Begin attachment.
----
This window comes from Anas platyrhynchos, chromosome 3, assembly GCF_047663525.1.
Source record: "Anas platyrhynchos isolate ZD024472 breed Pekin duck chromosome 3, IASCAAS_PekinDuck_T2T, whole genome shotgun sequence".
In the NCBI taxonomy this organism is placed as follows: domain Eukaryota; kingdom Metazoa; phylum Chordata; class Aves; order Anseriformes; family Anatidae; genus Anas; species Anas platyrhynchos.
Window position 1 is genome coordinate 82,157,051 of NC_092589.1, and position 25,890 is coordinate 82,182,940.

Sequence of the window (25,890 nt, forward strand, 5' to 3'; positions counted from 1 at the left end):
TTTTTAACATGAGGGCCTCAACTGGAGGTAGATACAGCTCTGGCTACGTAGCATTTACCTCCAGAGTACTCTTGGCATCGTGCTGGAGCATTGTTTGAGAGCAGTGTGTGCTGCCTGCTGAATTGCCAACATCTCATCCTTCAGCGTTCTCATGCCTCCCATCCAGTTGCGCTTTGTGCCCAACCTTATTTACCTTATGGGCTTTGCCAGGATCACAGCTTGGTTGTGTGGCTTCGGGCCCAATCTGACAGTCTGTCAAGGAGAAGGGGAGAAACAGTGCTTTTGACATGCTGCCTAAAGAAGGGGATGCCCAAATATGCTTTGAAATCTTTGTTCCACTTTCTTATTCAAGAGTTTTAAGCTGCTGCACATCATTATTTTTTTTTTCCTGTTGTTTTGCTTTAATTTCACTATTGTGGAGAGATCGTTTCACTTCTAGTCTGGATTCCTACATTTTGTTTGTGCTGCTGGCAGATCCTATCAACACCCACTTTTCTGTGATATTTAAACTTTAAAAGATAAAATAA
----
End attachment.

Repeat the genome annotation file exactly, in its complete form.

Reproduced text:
This window comes from Anas platyrhynchos, chromosome 3, assembly GCF_047663525.1.
Source record: "Anas platyrhynchos isolate ZD024472 breed Pekin duck chromosome 3, IASCAAS_PekinDuck_T2T, whole genome shotgun sequence".
In the NCBI taxonomy this organism is placed as follows: domain Eukaryota; kingdom Metazoa; phylum Chordata; class Aves; order Anseriformes; family Anatidae; genus Anas; species Anas platyrhynchos.
Window position 1 is genome coordinate 82,157,051 of NC_092589.1, and position 25,890 is coordinate 82,182,940.

Sequence of the window (25,890 nt, forward strand, 5' to 3'; positions counted from 1 at the left end):
TTTTTAACATGAGGGCCTCAACTGGAGGTAGATACAGCTCTGGCTACGTAGCATTTACCTCCAGAGTACTCTTGGCATCGTGCTGGAGCATTGTTTGAGAGCAGTGTGTGCTGCCTGCTGAATTGCCAACATCTCATCCTTCAGCGTTCTCATGCCTCCCATCCAGTTGCGCTTTGTGCCCAACCTTATTTACCTTATGGGCTTTGCCAGGATCACAGCTTGGTTGTGTGGCTTCGGGCCCAATCTGACAGTCTGTCAAGGAGAAGGGGAGAAACAGTGCTTTTGACATGCTGCCTAAAGAAGGGGATGCCCAAATATGCTTTGAAATCTTTGTTCCACTTTCTTATTCAAGAGTTTTAAGCTGCTGCACATCATTATTTTTTTTTTCCTGTTGTTTTGCTTTAATTTCACTATTGTGGAGAGATCGTTTCACTTCTAGTCTGGATTCCTACATTTTGTTTGTGCTGCTGGCAGATCCTATCAACACCCACTTTTCTGTGATATTTAAACTTTAAAAGATAAAATAA